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Meditation for Tuesday in Holy Week

‘Look, the world has gone after him’ (John 12, 19)

‘Now among those who went up to worship at the festival were some Greeks. They came to Philip, who was from Bethsaida in Galilee, and said to him, “Sir, we wish to see Jesus.” Philip went and told Andrew; then Andrew and Philip went and told Jesus. Jesus answered them, “The hour has come for the Son of Man to be glorified. Very truly, I tell you, unless a grain of wheat falls into the earth and dies, it remains just a single grain; but if it dies, it bears much fruit. Those who love their life lose it, and those who hate their life in this world will keep it for eternal life. Whoever serves me must follow me, and where I am, there will my servant be also. Whoever serves me, the Father will honour. ‘ (John 12, 20-26)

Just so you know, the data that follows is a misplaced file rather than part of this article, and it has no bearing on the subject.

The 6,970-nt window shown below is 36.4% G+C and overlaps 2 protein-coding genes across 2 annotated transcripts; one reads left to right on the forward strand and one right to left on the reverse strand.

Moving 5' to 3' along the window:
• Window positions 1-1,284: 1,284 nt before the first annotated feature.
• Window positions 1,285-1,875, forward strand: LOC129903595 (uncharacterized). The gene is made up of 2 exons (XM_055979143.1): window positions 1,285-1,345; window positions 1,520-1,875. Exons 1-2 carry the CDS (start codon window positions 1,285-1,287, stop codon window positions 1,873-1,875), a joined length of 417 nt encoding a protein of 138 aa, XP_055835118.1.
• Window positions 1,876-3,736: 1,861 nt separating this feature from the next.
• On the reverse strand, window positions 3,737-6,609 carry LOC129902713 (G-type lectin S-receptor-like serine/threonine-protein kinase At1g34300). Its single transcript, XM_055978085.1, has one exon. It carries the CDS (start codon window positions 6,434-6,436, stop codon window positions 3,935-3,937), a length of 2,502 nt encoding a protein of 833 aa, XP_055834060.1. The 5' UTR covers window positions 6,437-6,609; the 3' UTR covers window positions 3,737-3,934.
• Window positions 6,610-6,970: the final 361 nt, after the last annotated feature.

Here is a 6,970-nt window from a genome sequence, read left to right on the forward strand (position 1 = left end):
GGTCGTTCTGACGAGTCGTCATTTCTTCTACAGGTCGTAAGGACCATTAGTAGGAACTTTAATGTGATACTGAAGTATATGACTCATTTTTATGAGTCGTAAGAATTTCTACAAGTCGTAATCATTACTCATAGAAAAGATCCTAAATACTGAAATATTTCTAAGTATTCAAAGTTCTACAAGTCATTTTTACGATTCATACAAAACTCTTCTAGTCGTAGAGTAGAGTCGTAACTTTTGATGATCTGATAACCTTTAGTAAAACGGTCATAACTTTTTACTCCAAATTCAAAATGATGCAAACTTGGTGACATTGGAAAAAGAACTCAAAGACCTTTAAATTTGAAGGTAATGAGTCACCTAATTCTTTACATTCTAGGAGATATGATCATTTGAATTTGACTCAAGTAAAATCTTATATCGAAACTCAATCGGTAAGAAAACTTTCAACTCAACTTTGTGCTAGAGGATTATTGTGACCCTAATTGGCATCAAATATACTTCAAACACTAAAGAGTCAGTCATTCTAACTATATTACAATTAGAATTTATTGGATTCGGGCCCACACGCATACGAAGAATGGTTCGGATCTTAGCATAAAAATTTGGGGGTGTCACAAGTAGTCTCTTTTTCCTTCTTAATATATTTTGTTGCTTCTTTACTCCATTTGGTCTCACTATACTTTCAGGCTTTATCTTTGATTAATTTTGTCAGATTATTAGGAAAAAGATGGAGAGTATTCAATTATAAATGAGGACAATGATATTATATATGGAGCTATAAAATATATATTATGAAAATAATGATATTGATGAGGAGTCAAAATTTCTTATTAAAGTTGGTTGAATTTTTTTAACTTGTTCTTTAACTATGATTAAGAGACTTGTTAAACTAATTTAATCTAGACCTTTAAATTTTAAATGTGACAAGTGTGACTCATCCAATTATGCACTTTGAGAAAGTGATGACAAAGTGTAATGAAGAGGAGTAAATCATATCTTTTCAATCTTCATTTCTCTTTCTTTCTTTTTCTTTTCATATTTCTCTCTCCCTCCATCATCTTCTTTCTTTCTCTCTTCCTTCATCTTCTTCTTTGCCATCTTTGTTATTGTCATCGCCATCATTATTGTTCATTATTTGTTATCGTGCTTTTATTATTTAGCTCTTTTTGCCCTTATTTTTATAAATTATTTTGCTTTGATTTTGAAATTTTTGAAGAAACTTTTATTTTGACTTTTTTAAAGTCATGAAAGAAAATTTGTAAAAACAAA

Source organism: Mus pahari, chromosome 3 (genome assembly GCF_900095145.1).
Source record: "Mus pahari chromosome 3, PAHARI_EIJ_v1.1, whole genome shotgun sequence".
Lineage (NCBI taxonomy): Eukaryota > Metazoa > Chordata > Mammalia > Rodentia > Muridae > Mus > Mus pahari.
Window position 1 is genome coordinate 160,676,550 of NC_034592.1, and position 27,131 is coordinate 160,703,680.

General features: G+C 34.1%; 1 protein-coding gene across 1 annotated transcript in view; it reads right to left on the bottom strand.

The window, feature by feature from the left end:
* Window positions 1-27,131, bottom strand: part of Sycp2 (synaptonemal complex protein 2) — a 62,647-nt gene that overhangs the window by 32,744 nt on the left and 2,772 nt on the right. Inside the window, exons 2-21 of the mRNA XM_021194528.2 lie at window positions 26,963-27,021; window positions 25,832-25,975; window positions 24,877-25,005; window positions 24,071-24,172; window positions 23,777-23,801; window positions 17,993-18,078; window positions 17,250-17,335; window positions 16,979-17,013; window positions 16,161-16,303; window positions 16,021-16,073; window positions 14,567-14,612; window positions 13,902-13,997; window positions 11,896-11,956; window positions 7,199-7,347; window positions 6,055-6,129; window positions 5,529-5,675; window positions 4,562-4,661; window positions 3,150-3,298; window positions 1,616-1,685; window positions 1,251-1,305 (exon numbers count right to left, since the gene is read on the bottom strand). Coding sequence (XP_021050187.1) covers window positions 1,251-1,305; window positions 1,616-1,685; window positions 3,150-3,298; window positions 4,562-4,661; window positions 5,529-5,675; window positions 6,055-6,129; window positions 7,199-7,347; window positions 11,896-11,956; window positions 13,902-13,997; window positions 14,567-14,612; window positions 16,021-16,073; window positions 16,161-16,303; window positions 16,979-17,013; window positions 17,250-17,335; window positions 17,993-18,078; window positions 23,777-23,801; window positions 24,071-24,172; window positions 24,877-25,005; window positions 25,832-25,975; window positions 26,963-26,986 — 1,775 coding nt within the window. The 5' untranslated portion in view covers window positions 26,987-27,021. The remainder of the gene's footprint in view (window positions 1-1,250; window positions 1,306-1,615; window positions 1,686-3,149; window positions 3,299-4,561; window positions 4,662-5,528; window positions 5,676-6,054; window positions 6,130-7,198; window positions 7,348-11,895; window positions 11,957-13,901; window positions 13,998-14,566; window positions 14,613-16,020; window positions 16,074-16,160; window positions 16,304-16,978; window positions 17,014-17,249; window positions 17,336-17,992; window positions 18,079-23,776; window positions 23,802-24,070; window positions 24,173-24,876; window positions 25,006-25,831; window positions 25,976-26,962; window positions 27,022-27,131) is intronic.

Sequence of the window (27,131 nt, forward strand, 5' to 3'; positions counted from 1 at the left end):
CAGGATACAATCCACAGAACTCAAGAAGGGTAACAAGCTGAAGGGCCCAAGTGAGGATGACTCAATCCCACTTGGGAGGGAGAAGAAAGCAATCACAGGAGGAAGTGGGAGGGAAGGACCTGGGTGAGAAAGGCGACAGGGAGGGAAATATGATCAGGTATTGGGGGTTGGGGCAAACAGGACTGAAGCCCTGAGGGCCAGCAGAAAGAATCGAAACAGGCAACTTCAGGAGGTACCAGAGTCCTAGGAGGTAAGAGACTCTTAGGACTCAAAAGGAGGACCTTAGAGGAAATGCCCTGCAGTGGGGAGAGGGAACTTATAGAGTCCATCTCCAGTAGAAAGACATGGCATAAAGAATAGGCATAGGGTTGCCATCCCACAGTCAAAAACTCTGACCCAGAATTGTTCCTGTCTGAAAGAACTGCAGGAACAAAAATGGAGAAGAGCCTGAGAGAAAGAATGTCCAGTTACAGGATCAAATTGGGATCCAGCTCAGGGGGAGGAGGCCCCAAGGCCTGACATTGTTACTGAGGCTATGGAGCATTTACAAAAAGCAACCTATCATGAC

If only everything was neat and tidy. It is not the case. On Sunday we celebrated Palm Sunday and the Entry into Jerusalem. Yesterday we were in Bethany at the home of Lazarus, Martha and Mary. This latter event is recorded in St. John’s gospel before the Entry into Jerusalem. Then John tells of the Palm Sunday event. If that seems a little complicated just forget it.

We are in Jerusalem and the palm branches have been laid before Jesus. St. John keeps up the pressure on the authorities though. He mentions specifically that Lazarus is with Our Lord. Lazarus is an open wound to the temple authorities and religious teachers, because people had heard about the miraculous event just over the Kidron Valley in Bethany. Naturally enough the crowds are curious, curious not only to see a man alive who had been dead, but if we are right this is a man who had been suffering from leprosy, not only a desperately painful and fatal illness, but a socially isolating illness. No rubber gloves and designer face masks in those days!


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Meditation for Monday in Holy Week

Meditation for Monday in Holy Week 2020